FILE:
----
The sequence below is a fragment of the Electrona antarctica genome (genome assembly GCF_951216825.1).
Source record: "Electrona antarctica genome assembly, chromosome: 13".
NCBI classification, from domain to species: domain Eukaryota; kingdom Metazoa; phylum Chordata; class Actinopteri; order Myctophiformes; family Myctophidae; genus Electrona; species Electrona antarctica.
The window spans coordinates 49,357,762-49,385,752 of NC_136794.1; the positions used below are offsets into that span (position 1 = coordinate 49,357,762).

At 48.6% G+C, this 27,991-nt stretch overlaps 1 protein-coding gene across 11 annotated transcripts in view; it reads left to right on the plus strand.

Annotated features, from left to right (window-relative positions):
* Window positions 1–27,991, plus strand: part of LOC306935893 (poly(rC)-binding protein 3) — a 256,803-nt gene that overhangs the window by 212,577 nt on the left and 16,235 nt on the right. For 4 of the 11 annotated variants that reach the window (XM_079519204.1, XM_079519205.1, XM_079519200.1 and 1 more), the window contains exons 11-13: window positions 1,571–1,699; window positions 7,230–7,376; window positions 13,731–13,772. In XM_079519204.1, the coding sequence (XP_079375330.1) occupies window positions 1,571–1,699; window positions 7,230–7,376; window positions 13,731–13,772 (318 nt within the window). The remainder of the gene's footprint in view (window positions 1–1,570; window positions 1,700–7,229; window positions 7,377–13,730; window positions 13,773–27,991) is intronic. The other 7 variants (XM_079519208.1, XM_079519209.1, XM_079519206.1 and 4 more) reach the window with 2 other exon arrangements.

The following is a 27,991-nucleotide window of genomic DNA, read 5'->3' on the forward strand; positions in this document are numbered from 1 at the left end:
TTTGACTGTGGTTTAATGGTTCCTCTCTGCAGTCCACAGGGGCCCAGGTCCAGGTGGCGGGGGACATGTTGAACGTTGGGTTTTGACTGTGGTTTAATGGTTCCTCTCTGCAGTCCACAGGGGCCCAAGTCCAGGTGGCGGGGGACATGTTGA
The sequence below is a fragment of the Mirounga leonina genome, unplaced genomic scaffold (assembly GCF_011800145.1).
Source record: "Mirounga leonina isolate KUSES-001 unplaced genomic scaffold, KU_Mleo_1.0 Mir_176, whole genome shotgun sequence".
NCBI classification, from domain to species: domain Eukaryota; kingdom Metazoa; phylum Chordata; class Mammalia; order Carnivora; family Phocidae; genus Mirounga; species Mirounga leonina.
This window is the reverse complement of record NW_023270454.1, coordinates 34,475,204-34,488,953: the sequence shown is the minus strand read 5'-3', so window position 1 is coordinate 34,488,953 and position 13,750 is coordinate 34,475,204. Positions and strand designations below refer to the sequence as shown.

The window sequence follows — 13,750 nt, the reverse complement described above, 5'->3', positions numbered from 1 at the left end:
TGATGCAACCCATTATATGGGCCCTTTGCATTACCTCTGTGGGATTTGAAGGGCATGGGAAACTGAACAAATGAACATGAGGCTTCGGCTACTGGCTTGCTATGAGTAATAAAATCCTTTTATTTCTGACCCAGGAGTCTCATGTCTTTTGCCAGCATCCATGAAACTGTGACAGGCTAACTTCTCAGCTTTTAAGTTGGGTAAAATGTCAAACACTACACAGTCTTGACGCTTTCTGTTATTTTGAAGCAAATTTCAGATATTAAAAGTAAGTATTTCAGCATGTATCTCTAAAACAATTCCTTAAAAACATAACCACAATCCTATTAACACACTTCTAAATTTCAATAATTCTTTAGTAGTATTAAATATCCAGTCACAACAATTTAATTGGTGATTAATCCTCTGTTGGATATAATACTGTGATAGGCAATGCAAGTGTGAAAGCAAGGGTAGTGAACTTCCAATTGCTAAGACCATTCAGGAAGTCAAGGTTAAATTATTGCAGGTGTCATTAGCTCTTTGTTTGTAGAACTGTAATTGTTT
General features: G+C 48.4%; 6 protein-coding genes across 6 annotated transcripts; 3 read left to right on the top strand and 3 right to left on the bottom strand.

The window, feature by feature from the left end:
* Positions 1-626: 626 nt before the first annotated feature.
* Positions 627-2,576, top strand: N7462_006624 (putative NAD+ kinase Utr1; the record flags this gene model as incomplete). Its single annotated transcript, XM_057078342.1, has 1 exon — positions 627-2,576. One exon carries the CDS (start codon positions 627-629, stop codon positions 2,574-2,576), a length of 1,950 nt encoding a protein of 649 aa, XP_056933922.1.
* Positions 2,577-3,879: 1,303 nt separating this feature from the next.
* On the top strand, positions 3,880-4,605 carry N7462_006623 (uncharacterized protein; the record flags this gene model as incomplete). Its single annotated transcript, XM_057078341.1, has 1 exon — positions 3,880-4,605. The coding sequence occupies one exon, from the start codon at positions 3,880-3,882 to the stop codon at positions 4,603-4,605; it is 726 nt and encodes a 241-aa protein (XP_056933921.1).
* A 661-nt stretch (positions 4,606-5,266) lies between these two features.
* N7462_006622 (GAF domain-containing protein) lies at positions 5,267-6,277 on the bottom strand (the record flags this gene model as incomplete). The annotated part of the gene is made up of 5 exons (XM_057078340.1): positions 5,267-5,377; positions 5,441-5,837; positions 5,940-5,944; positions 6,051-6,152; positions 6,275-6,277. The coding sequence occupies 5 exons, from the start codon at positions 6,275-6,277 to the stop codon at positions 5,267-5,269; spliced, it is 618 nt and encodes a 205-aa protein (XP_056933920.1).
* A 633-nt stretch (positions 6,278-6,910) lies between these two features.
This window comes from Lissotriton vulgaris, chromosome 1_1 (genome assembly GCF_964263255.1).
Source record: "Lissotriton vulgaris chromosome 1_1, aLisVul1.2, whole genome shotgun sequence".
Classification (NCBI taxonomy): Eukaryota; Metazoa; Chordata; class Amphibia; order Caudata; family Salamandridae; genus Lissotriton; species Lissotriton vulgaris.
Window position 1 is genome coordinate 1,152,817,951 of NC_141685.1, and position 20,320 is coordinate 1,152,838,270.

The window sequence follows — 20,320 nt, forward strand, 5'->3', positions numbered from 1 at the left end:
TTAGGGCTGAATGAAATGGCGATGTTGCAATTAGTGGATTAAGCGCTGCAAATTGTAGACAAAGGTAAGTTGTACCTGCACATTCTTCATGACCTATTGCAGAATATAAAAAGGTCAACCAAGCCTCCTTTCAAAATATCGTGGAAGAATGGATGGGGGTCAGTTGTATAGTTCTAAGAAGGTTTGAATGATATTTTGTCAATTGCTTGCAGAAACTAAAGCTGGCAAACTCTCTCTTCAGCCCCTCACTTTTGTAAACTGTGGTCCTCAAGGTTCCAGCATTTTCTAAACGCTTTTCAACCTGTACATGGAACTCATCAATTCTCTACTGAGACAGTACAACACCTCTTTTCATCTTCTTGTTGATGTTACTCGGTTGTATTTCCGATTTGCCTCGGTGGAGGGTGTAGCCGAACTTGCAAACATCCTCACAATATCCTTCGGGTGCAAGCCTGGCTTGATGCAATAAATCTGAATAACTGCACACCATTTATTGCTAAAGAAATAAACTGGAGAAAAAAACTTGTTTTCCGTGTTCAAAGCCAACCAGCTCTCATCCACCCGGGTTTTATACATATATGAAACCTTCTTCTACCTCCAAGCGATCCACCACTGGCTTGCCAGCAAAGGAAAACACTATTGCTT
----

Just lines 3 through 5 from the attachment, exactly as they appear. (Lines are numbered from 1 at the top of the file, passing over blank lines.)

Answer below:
NCBI classification, from domain to species: domain Eukaryota; kingdom Metazoa; phylum Chordata; class Actinopteri; order Myctophiformes; family Myctophidae; genus Electrona; species Electrona antarctica.
The window spans coordinates 49,357,762-49,385,752 of NC_136794.1; the positions used below are offsets into that span (position 1 = coordinate 49,357,762).

At 48.6% G+C, this 27,991-nt stretch overlaps 1 protein-coding gene across 11 annotated transcripts in view; it reads left to right on the plus strand.